Voices from the Pagan Census
A National Survey of Witches and Neo-Pagans in the United States
A collection of religious groups whose practices evolved from Great Britain's Wicca movement of the 1940s, Neo-Paganism spread to the United States in the 1960s. While the number of people who identify themselves with the religion has continued to rise, quantitative study of Neo-Paganism has been difficult given the movement's lack of centralized leadership and doctrine and its development as scattered, independent groups and individuals. Endorsed by all major Neo-Pagan leaders, "The Pagan Census" generated a demographically diverse response. In contrast to most previous surveys, which were limited to Neo-Pagan festivals, this survey incorporates input from the large population of practitioners who do not participate in such events.
Keenly anticipated by the academic and Neo-Pagan communities, the results of the census provide the most in-depth information about the group yet assembled. Comparing Neo-Pagans with American society at large, Berger, Leach, and Shaffer show that although the two groups share certain statistical characteristics, there are differences as well. The scholars also identify variations within the Neo-Pagan population, including those related to geography and to the movement's multiple spiritual paths.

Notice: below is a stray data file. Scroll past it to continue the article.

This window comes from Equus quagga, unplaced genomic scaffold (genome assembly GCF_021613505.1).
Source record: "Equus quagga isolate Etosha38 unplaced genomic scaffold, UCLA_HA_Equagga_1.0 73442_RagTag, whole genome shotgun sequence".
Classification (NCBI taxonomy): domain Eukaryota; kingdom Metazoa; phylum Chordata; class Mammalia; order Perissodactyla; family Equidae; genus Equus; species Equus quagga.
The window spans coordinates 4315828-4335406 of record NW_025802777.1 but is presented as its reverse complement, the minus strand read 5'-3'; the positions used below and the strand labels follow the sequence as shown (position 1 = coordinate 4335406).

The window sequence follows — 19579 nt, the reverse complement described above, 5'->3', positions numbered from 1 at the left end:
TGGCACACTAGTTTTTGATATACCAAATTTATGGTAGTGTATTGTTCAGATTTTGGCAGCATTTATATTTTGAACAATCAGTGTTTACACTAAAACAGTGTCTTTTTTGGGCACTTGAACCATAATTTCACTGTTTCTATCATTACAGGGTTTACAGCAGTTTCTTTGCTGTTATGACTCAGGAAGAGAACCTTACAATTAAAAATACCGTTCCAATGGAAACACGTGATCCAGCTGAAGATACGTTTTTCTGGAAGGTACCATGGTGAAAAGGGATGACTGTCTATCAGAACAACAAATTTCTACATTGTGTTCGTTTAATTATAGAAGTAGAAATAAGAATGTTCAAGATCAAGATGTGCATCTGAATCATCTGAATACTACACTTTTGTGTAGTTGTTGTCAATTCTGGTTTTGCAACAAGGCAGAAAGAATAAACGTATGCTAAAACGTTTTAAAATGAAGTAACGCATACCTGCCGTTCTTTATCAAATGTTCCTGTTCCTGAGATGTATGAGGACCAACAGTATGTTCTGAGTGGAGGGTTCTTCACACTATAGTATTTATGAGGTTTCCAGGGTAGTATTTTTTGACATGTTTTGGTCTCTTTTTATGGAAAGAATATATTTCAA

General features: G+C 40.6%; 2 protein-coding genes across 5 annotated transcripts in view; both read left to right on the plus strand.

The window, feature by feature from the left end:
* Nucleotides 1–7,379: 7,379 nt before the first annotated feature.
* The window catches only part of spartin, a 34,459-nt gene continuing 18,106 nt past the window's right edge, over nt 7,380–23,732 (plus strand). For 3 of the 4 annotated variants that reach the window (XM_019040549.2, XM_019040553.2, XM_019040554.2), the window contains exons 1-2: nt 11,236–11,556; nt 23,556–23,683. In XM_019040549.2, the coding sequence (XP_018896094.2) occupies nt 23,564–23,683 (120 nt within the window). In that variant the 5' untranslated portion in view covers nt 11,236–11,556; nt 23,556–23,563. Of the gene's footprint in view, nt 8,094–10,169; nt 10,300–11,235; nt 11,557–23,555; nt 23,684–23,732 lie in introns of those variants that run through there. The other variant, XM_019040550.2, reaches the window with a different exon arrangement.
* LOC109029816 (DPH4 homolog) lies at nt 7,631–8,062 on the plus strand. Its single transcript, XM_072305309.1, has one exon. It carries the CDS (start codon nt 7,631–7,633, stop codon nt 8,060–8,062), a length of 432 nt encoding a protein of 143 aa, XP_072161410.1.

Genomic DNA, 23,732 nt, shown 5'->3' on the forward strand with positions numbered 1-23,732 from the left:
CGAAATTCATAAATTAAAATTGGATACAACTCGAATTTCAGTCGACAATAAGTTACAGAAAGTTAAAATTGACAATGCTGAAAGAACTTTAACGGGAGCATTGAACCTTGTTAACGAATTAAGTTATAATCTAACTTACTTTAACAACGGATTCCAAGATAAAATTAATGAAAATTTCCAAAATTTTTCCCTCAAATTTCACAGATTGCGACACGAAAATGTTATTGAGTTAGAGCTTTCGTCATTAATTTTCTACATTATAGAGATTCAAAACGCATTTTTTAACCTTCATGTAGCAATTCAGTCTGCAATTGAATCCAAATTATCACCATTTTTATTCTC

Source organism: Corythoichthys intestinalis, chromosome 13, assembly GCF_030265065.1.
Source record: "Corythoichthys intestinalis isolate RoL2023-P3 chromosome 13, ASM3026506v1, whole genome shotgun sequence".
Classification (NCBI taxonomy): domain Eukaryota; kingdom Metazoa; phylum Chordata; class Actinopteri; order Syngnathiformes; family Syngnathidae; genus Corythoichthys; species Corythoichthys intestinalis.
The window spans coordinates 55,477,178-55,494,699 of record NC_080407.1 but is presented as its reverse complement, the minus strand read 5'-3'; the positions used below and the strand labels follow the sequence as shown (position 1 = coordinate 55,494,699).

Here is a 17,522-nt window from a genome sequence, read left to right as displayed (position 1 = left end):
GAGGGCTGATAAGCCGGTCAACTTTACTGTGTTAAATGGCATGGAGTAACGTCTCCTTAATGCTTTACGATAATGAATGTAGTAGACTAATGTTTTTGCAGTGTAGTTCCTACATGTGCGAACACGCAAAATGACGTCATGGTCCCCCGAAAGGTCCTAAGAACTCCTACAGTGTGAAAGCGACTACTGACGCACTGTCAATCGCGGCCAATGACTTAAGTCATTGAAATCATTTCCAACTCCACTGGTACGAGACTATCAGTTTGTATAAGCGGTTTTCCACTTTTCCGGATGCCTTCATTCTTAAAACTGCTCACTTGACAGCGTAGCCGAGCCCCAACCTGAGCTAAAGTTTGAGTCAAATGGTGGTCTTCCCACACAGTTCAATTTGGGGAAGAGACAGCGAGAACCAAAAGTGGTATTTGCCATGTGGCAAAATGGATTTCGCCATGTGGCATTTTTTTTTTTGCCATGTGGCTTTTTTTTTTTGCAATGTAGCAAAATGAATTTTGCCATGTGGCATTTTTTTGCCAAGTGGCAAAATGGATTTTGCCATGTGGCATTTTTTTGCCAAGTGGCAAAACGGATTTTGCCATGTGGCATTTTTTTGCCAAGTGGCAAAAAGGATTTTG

About the Authors
Evan A. Leach is an associate professor of management at West Chester University. The former director of research at the Wharton Cultural Management Project at the University of Pennsylvania, Leach holds a Ph.D. in organizational behavior from Yale University.
Leigh S. Shaffer holds a Ph.D. in social psychology from the Pennsylvania State University. He held faculty positions at Pennsylvania State University and Nebraska Wesleyan University before joining the faculty of West Chester University, where he is currently a professor of sociology.Heythrop College, University of London
"To survey a 'hidden population' is an enormous methodological challenge, one that the authors have succeeded in meeting. Their material provides exciting new insights into the growing Neo-Pagan community of the United States that will stimulate other researchers, provide material for classroom discussion, and appeal to the general reader."—Vivinne Crowley, University of London
"Voices from the Pagan Census develops a reliable and fascinating social profile of the Neo-Pagan movement. It joins a small number of excellent studies documenting the changing face of religion in America. A unique resource, this book should be read by everyone interested in the study of new religious movements."—Lorne L. Dawson, Department of Religious Studies, University of Waterloo
Other Titles by Helen A. Berger
Other Titles from Studies in Comparative Religion